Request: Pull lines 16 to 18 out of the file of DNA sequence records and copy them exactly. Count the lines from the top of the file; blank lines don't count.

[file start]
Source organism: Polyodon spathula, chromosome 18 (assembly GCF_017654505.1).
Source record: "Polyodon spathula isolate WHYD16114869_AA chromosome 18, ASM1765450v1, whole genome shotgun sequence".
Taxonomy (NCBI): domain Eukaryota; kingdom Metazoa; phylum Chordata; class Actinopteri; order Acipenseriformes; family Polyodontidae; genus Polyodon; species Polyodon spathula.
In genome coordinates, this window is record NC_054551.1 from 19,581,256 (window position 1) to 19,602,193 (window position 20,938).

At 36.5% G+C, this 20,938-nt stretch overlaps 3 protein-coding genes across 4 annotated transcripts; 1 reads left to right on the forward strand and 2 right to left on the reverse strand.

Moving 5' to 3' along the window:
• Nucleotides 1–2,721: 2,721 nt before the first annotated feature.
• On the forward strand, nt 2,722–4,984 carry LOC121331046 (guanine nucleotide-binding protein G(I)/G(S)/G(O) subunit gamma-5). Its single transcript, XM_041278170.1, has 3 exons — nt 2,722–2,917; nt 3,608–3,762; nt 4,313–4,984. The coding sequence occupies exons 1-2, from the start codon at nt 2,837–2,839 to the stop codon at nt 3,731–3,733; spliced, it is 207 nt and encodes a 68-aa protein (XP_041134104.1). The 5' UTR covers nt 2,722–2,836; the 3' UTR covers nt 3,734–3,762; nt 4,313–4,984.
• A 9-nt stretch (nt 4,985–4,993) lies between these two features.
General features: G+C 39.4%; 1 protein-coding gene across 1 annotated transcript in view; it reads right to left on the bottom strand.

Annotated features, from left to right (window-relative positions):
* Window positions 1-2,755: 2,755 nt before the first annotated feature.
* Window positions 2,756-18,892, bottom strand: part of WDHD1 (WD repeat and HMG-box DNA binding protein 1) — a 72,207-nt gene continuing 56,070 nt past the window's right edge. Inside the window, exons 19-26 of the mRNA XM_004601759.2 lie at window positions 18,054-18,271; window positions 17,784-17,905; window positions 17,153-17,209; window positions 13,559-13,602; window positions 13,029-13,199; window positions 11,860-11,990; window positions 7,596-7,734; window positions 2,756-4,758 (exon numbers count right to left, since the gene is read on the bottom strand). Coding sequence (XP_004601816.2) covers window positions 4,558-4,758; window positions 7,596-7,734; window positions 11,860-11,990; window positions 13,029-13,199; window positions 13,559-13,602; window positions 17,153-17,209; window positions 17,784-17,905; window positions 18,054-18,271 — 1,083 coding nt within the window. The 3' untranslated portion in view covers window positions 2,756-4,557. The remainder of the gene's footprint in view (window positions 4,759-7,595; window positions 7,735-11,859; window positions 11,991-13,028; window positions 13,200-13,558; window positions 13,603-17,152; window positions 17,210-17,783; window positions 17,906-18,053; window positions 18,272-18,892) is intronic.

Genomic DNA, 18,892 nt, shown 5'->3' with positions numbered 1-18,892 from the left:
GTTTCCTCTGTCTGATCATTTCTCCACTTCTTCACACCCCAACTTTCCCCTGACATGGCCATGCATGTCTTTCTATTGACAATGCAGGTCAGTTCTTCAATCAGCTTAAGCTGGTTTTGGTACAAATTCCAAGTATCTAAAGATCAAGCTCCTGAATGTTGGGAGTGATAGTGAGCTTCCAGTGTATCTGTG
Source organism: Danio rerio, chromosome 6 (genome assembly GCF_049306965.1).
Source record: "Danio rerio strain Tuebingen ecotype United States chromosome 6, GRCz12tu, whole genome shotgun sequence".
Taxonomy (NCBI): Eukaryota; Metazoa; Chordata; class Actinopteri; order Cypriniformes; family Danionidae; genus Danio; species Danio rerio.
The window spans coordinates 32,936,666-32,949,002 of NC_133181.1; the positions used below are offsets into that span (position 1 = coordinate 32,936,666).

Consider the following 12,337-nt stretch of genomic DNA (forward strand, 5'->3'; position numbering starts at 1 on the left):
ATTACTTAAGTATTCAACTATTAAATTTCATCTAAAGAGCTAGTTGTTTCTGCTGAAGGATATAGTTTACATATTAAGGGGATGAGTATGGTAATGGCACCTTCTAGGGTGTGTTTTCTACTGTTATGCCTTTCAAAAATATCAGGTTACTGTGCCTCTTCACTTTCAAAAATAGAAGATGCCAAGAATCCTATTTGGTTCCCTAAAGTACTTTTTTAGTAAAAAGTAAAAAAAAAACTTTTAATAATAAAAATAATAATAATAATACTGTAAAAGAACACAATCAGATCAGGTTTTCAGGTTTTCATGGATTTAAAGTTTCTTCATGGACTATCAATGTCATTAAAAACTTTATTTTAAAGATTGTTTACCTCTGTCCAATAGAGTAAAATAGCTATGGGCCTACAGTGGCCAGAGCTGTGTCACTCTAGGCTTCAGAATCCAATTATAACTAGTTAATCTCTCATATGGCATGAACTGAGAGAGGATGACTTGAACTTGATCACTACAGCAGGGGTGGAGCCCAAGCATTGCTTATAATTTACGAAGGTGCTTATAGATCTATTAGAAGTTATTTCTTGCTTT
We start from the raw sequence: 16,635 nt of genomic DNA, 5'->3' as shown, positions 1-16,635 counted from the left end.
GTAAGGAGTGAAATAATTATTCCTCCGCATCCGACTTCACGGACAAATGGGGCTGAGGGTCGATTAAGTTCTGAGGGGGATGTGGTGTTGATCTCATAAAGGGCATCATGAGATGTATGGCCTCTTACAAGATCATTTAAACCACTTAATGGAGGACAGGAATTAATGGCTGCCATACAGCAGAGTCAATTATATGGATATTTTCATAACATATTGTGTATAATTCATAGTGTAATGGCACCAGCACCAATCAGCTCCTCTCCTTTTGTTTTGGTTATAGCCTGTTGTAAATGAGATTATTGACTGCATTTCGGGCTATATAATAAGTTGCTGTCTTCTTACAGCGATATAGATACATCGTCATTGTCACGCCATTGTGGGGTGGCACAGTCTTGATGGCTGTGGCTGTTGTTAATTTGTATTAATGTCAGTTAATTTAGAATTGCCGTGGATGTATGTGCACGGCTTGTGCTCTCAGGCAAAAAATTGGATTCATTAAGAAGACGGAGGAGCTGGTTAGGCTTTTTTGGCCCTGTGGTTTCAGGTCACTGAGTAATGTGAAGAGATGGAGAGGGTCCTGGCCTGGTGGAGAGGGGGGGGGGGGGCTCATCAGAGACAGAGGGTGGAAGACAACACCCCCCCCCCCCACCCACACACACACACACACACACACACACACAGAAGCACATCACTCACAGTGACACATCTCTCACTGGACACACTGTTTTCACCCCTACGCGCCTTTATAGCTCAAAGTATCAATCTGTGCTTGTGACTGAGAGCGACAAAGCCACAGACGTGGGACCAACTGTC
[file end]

Source organism: Danio rerio, chromosome 6 (genome assembly GCF_049306965.1).
Source record: "Danio rerio strain Tuebingen ecotype United States chromosome 6, GRCz12tu, whole genome shotgun sequence".
Taxonomy (NCBI): Eukaryota; Metazoa; Chordata; class Actinopteri; order Cypriniformes; family Danionidae; genus Danio; species Danio rerio.